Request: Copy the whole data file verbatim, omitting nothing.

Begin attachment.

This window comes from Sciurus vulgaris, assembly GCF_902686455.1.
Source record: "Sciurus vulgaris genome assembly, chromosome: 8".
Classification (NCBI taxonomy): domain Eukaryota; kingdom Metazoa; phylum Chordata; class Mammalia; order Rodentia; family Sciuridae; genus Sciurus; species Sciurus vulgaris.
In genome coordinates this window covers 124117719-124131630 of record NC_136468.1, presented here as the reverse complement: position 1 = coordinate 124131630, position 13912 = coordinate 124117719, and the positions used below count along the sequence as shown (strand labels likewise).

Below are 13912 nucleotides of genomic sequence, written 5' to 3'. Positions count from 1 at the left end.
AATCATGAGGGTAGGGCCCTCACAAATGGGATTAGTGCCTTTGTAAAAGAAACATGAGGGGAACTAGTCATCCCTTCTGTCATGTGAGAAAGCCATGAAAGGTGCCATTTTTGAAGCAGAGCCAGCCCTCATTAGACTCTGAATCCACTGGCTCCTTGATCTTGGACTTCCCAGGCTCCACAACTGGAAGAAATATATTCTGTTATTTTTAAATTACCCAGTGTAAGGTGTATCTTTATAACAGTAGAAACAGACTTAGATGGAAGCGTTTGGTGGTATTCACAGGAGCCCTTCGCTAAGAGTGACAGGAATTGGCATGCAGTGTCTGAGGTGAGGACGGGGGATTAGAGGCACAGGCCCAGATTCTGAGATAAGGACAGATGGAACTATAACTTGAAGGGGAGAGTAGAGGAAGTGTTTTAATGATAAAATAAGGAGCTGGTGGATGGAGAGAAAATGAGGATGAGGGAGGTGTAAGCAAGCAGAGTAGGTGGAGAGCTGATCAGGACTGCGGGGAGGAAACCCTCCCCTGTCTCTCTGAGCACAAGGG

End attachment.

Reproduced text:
This window comes from Sciurus vulgaris, assembly GCF_902686455.1.
Source record: "Sciurus vulgaris genome assembly, chromosome: 8".
Classification (NCBI taxonomy): domain Eukaryota; kingdom Metazoa; phylum Chordata; class Mammalia; order Rodentia; family Sciuridae; genus Sciurus; species Sciurus vulgaris.
In genome coordinates this window covers 124117719-124131630 of record NC_136468.1, presented here as the reverse complement: position 1 = coordinate 124131630, position 13912 = coordinate 124117719, and the positions used below count along the sequence as shown (strand labels likewise).

Below are 13912 nucleotides of genomic sequence, written 5' to 3'. Positions count from 1 at the left end.
AATCATGAGGGTAGGGCCCTCACAAATGGGATTAGTGCCTTTGTAAAAGAAACATGAGGGGAACTAGTCATCCCTTCTGTCATGTGAGAAAGCCATGAAAGGTGCCATTTTTGAAGCAGAGCCAGCCCTCATTAGACTCTGAATCCACTGGCTCCTTGATCTTGGACTTCCCAGGCTCCACAACTGGAAGAAATATATTCTGTTATTTTTAAATTACCCAGTGTAAGGTGTATCTTTATAACAGTAGAAACAGACTTAGATGGAAGCGTTTGGTGGTATTCACAGGAGCCCTTCGCTAAGAGTGACAGGAATTGGCATGCAGTGTCTGAGGTGAGGACGGGGGATTAGAGGCACAGGCCCAGATTCTGAGATAAGGACAGATGGAACTATAACTTGAAGGGGAGAGTAGAGGAAGTGTTTTAATGATAAAATAAGGAGCTGGTGGATGGAGAGAAAATGAGGATGAGGGAGGTGTAAGCAAGCAGAGTAGGTGGAGAGCTGATCAGGACTGCGGGGAGGAAACCCTCCCCTGTCTCTCTGAGCACAAGGG